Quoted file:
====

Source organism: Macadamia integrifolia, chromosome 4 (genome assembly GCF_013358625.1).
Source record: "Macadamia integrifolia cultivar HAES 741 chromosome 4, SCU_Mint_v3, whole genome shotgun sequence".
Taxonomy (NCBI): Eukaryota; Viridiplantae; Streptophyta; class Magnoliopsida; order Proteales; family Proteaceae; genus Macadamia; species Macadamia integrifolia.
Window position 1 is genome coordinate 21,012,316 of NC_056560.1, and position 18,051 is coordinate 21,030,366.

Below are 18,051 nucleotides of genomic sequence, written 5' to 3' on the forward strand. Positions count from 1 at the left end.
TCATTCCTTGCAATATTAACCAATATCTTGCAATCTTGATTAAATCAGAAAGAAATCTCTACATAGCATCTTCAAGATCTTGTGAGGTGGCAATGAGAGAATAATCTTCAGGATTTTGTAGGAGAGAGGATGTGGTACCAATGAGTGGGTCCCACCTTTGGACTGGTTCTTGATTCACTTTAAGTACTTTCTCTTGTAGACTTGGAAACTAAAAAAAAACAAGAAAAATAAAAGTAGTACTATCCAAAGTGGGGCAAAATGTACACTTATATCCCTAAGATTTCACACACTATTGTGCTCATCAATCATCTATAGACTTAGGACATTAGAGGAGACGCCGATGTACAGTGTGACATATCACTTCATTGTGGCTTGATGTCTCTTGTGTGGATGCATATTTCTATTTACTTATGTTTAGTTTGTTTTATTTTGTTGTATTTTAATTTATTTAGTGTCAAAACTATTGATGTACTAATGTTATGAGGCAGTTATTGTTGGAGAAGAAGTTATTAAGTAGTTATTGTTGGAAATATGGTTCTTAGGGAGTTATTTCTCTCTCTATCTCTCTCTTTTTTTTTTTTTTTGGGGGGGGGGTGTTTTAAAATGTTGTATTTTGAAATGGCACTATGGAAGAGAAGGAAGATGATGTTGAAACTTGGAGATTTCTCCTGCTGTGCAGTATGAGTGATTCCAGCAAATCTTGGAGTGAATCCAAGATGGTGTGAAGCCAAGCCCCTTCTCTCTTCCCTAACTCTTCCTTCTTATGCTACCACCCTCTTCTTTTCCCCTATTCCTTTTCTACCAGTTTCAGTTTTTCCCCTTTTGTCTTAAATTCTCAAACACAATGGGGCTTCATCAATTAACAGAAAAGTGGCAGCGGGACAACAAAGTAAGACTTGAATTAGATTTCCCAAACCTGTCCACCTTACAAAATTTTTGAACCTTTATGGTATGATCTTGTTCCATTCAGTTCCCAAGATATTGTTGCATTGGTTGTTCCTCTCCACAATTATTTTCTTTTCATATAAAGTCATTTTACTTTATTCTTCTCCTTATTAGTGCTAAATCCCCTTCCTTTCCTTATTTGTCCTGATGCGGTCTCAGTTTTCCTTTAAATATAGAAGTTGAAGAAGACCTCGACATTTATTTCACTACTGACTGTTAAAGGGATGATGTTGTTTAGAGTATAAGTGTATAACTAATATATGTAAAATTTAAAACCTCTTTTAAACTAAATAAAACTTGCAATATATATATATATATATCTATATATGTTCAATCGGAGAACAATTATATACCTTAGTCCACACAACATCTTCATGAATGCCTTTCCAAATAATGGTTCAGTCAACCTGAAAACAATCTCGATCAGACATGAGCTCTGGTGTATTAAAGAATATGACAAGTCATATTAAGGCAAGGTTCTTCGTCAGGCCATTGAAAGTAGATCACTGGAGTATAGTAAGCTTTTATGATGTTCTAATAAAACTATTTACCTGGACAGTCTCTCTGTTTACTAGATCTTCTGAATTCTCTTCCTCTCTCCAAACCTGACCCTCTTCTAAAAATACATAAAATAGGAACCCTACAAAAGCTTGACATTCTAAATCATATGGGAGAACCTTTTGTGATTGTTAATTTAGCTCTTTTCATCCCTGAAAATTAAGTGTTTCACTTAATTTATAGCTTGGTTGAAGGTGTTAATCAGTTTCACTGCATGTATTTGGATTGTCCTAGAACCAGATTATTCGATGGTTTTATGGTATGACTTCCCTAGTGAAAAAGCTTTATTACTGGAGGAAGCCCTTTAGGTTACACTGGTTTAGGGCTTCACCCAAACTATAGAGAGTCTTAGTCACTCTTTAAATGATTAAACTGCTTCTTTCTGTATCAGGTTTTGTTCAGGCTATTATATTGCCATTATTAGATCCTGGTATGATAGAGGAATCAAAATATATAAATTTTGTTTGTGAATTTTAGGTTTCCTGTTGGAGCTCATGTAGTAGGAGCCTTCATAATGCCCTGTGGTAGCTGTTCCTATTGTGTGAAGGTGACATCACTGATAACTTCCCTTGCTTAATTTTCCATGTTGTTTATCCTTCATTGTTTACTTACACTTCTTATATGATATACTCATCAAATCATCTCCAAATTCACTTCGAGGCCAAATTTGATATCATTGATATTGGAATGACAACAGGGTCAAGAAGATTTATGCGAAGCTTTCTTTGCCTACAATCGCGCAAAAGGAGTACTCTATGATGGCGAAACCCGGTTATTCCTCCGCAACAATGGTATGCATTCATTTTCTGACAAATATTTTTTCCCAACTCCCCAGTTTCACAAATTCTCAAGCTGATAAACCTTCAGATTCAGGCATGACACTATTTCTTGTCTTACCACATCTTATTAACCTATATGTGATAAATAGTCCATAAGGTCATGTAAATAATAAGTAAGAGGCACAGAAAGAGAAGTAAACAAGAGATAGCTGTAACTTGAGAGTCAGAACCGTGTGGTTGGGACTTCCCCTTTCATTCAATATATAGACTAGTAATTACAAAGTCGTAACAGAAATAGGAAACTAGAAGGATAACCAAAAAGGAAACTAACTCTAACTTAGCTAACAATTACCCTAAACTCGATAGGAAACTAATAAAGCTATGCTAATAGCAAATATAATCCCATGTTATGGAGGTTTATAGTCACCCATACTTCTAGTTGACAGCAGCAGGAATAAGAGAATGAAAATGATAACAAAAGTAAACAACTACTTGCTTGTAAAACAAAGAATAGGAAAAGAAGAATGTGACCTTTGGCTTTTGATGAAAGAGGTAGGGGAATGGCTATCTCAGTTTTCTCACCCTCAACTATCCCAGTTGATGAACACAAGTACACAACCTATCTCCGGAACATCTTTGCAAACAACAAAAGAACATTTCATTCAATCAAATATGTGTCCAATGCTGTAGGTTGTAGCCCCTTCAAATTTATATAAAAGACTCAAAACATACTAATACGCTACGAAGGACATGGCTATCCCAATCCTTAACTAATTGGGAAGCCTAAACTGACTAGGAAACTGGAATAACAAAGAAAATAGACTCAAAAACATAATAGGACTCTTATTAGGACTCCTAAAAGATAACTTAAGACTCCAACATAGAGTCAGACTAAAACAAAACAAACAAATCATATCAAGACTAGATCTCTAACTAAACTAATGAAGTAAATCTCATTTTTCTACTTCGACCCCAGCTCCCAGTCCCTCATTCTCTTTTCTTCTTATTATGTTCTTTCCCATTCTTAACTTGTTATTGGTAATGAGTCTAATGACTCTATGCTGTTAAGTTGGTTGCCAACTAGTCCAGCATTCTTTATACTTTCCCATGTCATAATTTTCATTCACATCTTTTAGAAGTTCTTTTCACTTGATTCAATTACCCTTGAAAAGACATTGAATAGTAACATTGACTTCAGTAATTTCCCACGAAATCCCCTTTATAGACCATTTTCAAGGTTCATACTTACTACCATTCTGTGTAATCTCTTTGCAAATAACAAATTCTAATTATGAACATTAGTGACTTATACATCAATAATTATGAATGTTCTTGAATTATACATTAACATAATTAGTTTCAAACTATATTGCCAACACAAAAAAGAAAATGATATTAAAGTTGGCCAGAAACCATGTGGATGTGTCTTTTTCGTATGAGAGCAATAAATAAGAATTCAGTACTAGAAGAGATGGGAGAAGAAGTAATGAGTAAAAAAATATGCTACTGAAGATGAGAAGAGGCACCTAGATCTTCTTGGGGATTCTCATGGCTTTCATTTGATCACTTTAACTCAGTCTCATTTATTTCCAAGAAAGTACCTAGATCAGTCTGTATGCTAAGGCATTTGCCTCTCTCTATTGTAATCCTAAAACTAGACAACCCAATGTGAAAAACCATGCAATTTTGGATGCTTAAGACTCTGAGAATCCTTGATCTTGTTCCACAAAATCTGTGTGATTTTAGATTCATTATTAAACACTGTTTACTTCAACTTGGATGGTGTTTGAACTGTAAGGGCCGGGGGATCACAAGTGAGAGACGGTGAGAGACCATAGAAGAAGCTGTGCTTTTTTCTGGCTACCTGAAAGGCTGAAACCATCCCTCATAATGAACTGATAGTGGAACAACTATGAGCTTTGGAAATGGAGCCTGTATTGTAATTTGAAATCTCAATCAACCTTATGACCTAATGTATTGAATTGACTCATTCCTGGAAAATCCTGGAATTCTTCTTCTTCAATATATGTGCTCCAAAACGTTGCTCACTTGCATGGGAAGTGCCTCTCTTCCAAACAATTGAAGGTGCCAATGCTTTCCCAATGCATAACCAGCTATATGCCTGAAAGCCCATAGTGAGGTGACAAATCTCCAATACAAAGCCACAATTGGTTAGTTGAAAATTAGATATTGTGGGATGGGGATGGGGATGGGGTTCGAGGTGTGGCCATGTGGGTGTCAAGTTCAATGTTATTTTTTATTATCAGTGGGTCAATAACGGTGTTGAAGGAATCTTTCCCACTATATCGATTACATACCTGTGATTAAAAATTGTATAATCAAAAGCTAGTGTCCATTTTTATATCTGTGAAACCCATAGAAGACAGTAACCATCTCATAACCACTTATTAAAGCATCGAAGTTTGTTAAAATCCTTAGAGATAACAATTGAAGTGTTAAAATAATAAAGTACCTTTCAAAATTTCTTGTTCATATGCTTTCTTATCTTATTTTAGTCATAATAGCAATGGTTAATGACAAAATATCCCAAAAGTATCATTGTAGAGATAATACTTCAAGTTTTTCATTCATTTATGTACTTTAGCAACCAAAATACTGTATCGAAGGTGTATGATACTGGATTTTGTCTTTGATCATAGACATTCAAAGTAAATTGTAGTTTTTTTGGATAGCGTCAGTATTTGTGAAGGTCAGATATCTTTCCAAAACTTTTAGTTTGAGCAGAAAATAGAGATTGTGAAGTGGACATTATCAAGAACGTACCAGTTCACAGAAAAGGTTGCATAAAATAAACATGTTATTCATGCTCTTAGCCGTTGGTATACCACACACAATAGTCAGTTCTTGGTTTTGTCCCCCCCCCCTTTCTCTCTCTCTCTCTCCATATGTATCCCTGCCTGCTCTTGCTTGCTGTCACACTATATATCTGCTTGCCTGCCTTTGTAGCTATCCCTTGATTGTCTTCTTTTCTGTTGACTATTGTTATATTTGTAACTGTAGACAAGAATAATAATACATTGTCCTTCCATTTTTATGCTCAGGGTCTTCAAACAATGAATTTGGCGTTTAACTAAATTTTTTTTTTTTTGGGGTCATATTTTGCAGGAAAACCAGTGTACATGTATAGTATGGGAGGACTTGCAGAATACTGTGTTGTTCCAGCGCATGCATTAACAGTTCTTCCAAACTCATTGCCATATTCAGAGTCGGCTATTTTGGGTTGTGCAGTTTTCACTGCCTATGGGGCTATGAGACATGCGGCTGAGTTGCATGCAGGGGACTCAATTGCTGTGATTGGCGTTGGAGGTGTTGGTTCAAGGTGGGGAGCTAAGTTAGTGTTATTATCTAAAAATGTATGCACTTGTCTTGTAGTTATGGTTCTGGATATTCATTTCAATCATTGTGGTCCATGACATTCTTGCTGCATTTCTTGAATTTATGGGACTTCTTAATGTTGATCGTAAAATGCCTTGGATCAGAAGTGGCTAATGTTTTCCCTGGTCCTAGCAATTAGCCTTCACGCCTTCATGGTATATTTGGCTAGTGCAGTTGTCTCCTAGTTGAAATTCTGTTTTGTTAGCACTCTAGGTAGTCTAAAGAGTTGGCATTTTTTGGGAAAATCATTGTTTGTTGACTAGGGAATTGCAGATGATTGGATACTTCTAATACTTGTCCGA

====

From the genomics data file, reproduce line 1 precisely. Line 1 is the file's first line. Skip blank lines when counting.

Source organism: Macadamia integrifolia, chromosome 4 (genome assembly GCF_013358625.1).